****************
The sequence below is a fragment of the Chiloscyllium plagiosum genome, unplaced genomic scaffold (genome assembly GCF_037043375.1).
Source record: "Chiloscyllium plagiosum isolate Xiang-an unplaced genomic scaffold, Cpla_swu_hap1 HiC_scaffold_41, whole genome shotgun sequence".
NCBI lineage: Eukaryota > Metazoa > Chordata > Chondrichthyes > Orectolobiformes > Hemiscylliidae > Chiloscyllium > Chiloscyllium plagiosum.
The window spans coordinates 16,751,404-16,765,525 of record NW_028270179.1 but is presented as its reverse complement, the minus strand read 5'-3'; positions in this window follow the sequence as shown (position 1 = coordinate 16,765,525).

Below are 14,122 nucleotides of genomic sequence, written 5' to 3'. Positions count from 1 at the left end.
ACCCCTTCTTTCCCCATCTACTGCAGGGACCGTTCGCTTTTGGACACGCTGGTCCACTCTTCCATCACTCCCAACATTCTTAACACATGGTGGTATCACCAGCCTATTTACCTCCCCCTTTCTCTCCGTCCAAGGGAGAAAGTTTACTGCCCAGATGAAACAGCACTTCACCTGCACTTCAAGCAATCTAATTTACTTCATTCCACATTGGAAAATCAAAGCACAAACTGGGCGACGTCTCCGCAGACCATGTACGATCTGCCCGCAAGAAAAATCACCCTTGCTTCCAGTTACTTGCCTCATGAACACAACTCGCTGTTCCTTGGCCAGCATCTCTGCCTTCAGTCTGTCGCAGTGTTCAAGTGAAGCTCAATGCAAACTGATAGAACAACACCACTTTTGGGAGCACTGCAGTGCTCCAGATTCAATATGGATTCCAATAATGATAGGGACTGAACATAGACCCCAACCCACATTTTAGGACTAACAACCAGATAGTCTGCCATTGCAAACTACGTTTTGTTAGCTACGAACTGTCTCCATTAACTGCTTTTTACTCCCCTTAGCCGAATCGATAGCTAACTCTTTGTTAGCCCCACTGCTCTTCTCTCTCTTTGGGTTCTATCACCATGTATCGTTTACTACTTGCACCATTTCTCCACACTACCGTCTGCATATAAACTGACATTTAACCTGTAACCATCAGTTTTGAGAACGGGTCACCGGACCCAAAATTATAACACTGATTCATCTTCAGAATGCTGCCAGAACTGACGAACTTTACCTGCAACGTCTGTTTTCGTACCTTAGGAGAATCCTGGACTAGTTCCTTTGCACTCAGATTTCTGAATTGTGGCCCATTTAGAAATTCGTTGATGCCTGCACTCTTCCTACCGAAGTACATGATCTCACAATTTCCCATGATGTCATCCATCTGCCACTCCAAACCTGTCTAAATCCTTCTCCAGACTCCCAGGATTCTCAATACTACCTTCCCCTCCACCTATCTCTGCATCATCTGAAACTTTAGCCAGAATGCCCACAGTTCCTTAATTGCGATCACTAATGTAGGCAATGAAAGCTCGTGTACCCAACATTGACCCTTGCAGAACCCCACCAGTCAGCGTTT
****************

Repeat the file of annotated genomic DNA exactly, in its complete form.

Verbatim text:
The sequence below is a fragment of the Chiloscyllium plagiosum genome, unplaced genomic scaffold (genome assembly GCF_037043375.1).
Source record: "Chiloscyllium plagiosum isolate Xiang-an unplaced genomic scaffold, Cpla_swu_hap1 HiC_scaffold_41, whole genome shotgun sequence".
NCBI lineage: Eukaryota > Metazoa > Chordata > Chondrichthyes > Orectolobiformes > Hemiscylliidae > Chiloscyllium > Chiloscyllium plagiosum.
The window spans coordinates 16,751,404-16,765,525 of record NW_028270179.1 but is presented as its reverse complement, the minus strand read 5'-3'; positions in this window follow the sequence as shown (position 1 = coordinate 16,765,525).

Below are 14,122 nucleotides of genomic sequence, written 5' to 3'. Positions count from 1 at the left end.
ACCCCTTCTTTCCCCATCTACTGCAGGGACCGTTCGCTTTTGGACACGCTGGTCCACTCTTCCATCACTCCCAACATTCTTAACACATGGTGGTATCACCAGCCTATTTACCTCCCCCTTTCTCTCCGTCCAAGGGAGAAAGTTTACTGCCCAGATGAAACAGCACTTCACCTGCACTTCAAGCAATCTAATTTACTTCATTCCACATTGGAAAATCAAAGCACAAACTGGGCGACGTCTCCGCAGACCATGTACGATCTGCCCGCAAGAAAAATCACCCTTGCTTCCAGTTACTTGCCTCATGAACACAACTCGCTGTTCCTTGGCCAGCATCTCTGCCTTCAGTCTGTCGCAGTGTTCAAGTGAAGCTCAATGCAAACTGATAGAACAACACCACTTTTGGGAGCACTGCAGTGCTCCAGATTCAATATGGATTCCAATAATGATAGGGACTGAACATAGACCCCAACCCACATTTTAGGACTAACAACCAGATAGTCTGCCATTGCAAACTACGTTTTGTTAGCTACGAACTGTCTCCATTAACTGCTTTTTACTCCCCTTAGCCGAATCGATAGCTAACTCTTTGTTAGCCCCACTGCTCTTCTCTCTCTTTGGGTTCTATCACCATGTATCGTTTACTACTTGCACCATTTCTCCACACTACCGTCTGCATATAAACTGACATTTAACCTGTAACCATCAGTTTTGAGAACGGGTCACCGGACCCAAAATTATAACACTGATTCATCTTCAGAATGCTGCCAGAACTGACGAACTTTACCTGCAACGTCTGTTTTCGTACCTTAGGAGAATCCTGGACTAGTTCCTTTGCACTCAGATTTCTGAATTGTGGCCCATTTAGAAATTCGTTGATGCCTGCACTCTTCCTACCGAAGTACATGATCTCACAATTTCCCATGATGTCATCCATCTGCCACTCCAAACCTGTCTAAATCCTTCTCCAGACTCCCAGGATTCTCAATACTACCTTCCCCTCCACCTATCTCTGCATCATCTGAAACTTTAGCCAGAATGCCCACAGTTCCTTAATTGCGATCACTAATGTAGGCAATGAAAGCTCGTGTACCCAACATTGACCCTTGCAGAACCCCACCAGTCAGCGTTT